On Brokenness: Sin, Human Struggle, and Sacred, Safe Spaces

A few days ago, one of my favorite online people, blogger and Moonshine Jesus Show host Mark Sandlin posted an article titled “Christianity has it wrong – You are not Broken.” Although I don’t I agree with the entirety of the post, I liked it and it set me on a course of thought that led to some interesting reflections.

I agree with Mark that as humans, we aren’t already “broken” or “sinful” right out of the gate as some traditions of belief have claimed. While Mark’s views in the article may cut us a little too much slack, I think they are preferable to doctrines of original sin and total depravity that condemn us from the moment that sperm meets egg (or even before, really), or that claim that without the direct influence of God, humans only have a tendency toward evil and sin.

In addition to doctrines like original sin, I suspect that Mark’s article is also a response to more progressive Christian voices who embrace the existence of “brokenness” in our lives and extol the value of being open and honest about it (Glennon Doyle Melton at Momastery comes to mind). One can debate whether talking about our human struggles in terms of “brokenness” is helpful or not, but essentially, I think this approach is less problematic because it doesn’t necessarily saddle us with automatic evil or spiritual unworthiness, and it potentially creates opportunities for healing and restoration.

I have long thought that human beings have an equal capacity for good and for evil. Mark writes that our flaws and our stumbles are simply part of the process of being human and that they do not make us sinful, unworthy, or broken. I agree that nothing we can do puts us beyond of the reach of God’s love, of regeneration and reconciliation, but I do think that there is a natural human tendency that often leads us to sin, and I think Mark touches on it when he writes that “We are so deeply invested in life that we can, at times, deny the larger good for the experience of the moment.”

Mark says that we are “self-invested” because of “love” . . . but love of what, exactly? I suspect that our capacity for evil stems from our love of self . . . more specifically, from our basic instinct for self-preservation. The need to preserve and protect ourselves (and, secondarily, the people and things that we love or value) is perhaps our prime motivation in life, and it can manifest itself in negative or positive ways.

Self-preservation often leads us to selfishness and to a quest for power, resources, and gratification at the expense of others. I have come to believe that this is at the root of a lot of what we call “sin.” It divides, hurts, and oppresses. It leads us to eye our neighbors with suspicion, to hoard resources when others are in need, and to exchange fairness and justice for the illusion of security and peace (I call them illusions because neither really exist in the absence of justice).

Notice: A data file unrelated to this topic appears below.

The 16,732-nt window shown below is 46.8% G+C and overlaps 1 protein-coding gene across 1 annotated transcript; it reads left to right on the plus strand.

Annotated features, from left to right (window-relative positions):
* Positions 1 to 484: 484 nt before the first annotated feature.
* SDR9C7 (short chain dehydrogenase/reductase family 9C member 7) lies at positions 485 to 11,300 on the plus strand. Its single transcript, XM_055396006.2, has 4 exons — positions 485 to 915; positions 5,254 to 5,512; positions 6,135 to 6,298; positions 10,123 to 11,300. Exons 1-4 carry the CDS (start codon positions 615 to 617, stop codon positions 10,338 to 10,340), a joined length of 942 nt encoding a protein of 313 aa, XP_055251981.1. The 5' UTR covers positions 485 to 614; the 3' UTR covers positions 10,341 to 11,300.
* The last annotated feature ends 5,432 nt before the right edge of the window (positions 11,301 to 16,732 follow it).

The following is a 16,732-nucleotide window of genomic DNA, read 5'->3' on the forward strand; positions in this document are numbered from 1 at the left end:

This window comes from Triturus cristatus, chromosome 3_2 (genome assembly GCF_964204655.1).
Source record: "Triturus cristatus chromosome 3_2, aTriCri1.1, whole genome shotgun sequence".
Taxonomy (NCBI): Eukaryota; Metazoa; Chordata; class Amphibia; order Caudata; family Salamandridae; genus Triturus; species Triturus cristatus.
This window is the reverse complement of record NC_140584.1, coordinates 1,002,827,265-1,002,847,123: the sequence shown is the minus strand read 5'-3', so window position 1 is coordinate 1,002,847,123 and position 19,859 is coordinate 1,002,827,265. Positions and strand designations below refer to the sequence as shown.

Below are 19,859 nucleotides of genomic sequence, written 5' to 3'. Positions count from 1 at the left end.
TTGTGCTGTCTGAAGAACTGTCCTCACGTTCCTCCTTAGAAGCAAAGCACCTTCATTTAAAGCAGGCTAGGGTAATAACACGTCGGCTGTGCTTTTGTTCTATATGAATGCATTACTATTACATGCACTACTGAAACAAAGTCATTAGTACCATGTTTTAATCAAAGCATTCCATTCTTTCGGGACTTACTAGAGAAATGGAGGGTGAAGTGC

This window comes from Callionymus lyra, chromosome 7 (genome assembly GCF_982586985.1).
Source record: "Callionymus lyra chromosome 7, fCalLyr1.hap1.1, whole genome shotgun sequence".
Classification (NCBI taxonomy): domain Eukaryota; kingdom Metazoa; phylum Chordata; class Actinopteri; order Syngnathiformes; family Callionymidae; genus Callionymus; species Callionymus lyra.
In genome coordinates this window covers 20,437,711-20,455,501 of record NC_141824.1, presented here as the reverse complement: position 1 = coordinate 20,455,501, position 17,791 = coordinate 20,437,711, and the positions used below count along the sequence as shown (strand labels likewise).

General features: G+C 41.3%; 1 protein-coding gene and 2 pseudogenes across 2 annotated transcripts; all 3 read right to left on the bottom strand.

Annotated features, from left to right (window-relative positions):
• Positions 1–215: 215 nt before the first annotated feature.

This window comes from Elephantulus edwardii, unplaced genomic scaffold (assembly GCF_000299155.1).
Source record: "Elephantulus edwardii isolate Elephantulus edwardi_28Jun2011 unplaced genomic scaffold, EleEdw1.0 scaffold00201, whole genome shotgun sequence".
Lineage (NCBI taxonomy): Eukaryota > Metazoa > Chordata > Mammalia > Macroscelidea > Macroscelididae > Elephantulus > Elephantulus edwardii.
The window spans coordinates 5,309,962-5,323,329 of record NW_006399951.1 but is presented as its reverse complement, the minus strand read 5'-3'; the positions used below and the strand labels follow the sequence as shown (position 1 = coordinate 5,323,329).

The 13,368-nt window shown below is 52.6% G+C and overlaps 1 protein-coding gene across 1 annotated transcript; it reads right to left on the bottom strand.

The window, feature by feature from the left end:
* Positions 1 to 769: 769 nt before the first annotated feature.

If humans have an innate tendency to evil and injustice, I think this is it. We all have the potential to be selfish and to ignore, exploit, oppress, or marginalize others in an attempt to guarantee our own security and status. We all have the potential to seek comfort and gratification to the point of excess.

And I think that giving in to those tendencies is what often leaves us with a feeling of brokenness and of separation both from God and from others.

Our culture perpetuates selfishness and excess, but God calls us to take a different path and follow our better natures. We all have that instinctual drive toward self-preservation, but God invites us to realize that our needs are best filled in community.

Our best attempts at self-preservation are attempts to guarantee the preservation of others: to promote equality, justice, acceptance, and love. We are all in that “inescapable network of mutuality” that Martin Luther King, Jr. talked about; we do not stand alone as independent and unaffected individuals. We belong to each other, and at our best we realize that and we care for each other as ourselves, beginning with our immediate communities and extending out into our world.

If we take the time and effort to create authentic communities, we can serve and be served, and we can meet needs and have our needs met. We can release the anxiety that comes from trying to fulfill all of our needs on our own. We can tear away the veil of self-sufficient individualism and not be afraid to let others know that we have struggles, wounds, and broken places.

I agree with Mark that we are not inherently “broken,” and that Christian culture should not promote theology that leads people to feel unworthy or damaged, or that uses those ideas to control them through shame, guilt, and fear. However, many of us have circumstances in our lives that cause us to experience profound feelings of being wounded or broken: grief, anger, failure, addiction, abuse, anxiety, depression . . . the list goes on. Feeling broken may not be the same as being broken, but when one experiences it, there isn’t much appreciable difference.

Our individualistic “pull-yourself-up-by-the-bootstraps” and “suck-it-up” culture often encourages us to hide our wounds and cover up our broken spots rather than seeking the support and help that we need. So while some Christian voices may get a little over-zealous in celebrating our “brokenness,” I think that they are still on to something positive. They are encouraging communities where there is less shame and fear of rejection, and where we can be vulnerable and share our weaknesses and struggles with each other. Safe, sacred spaces where we can find affirmation in spite of our imperfections and recover our sense of worth and wholeness . . . where we can remember that we are indeed beloved children of God.


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